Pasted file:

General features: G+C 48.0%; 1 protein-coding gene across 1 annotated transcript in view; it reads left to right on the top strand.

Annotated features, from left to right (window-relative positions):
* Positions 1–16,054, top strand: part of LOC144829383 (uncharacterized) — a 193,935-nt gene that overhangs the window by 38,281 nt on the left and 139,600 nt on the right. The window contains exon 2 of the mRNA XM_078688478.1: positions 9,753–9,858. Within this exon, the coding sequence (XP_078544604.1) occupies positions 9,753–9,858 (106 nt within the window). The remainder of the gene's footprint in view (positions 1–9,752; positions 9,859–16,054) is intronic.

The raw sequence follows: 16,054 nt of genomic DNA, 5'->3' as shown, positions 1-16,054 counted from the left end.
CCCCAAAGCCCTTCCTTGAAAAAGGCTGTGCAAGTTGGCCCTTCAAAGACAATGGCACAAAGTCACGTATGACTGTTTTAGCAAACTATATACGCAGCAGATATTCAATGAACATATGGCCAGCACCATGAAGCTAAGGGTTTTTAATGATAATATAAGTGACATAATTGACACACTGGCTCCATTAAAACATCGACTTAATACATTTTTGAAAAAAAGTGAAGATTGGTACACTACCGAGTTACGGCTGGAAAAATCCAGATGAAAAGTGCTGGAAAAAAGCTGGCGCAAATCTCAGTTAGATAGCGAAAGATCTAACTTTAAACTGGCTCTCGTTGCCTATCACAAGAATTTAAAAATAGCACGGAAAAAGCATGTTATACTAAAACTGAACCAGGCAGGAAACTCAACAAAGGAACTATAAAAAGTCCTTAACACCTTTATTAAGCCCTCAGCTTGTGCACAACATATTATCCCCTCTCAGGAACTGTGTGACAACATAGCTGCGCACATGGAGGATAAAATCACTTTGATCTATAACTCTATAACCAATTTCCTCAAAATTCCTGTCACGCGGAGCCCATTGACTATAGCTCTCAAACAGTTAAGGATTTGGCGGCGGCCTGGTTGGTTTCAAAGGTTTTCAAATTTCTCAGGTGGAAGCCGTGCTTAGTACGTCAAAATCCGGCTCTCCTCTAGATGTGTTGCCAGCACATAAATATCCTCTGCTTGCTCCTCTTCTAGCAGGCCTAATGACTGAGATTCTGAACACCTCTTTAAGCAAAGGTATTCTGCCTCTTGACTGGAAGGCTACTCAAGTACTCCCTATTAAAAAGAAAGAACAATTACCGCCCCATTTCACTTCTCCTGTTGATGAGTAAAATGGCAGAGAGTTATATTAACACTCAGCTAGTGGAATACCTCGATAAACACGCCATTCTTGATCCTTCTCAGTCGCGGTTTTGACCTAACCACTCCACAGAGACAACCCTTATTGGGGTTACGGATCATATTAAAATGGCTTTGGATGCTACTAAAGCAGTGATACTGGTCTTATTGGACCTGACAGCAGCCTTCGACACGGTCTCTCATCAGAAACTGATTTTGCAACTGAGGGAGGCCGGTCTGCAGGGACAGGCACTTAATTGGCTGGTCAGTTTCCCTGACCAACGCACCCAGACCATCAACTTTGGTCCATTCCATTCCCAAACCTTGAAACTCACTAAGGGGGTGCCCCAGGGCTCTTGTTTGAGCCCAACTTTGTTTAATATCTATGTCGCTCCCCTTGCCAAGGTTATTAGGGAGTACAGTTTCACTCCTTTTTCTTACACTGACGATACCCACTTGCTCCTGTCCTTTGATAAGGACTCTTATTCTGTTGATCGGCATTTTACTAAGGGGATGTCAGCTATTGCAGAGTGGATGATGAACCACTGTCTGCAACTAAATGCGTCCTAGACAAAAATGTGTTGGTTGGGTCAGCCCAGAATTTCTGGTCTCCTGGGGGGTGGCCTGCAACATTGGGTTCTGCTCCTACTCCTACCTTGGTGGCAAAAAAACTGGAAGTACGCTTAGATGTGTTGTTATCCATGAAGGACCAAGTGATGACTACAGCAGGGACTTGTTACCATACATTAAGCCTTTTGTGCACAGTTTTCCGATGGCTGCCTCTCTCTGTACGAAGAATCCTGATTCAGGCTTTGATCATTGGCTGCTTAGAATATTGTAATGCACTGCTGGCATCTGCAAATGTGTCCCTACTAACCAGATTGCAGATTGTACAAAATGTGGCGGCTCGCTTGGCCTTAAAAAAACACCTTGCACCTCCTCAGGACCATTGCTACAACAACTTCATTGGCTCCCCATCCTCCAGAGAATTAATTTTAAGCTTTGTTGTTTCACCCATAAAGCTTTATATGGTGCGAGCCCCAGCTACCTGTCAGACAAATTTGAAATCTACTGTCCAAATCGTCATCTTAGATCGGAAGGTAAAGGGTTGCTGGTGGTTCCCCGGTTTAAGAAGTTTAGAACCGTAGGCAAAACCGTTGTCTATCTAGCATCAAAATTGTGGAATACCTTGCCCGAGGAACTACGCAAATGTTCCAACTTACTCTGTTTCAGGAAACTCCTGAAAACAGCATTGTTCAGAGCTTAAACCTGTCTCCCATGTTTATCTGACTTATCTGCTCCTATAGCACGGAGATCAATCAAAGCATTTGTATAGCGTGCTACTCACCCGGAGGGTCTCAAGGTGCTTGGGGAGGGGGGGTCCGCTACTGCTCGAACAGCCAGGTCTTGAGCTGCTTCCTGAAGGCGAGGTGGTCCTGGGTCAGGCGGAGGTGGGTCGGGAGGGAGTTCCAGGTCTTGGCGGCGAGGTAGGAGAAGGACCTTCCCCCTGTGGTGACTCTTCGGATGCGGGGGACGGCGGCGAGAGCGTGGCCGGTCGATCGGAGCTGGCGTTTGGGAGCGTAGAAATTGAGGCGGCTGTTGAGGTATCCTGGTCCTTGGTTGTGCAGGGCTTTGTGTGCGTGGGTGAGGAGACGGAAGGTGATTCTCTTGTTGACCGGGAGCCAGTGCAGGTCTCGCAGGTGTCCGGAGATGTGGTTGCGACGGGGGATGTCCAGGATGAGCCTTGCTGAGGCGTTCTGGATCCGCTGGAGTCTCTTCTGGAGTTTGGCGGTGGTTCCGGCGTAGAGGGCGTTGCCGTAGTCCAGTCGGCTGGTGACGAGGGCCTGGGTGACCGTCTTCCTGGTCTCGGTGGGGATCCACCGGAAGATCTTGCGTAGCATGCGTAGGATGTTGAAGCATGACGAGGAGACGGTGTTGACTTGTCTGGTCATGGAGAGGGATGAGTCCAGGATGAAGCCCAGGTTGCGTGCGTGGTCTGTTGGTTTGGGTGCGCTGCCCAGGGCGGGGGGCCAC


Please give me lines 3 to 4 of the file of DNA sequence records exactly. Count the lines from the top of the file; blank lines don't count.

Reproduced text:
* Positions 1–16,054, top strand: part of LOC144829383 (uncharacterized) — a 193,935-nt gene that overhangs the window by 38,281 nt on the left and 139,600 nt on the right. The window contains exon 2 of the mRNA XM_078688478.1: positions 9,753–9,858. Within this exon, the coding sequence (XP_078544604.1) occupies positions 9,753–9,858 (106 nt within the window). The remainder of the gene's footprint in view (positions 1–9,752; positions 9,859–16,054) is intronic.

The raw sequence follows: 16,054 nt of genomic DNA, 5'->3' as shown, positions 1-16,054 counted from the left end.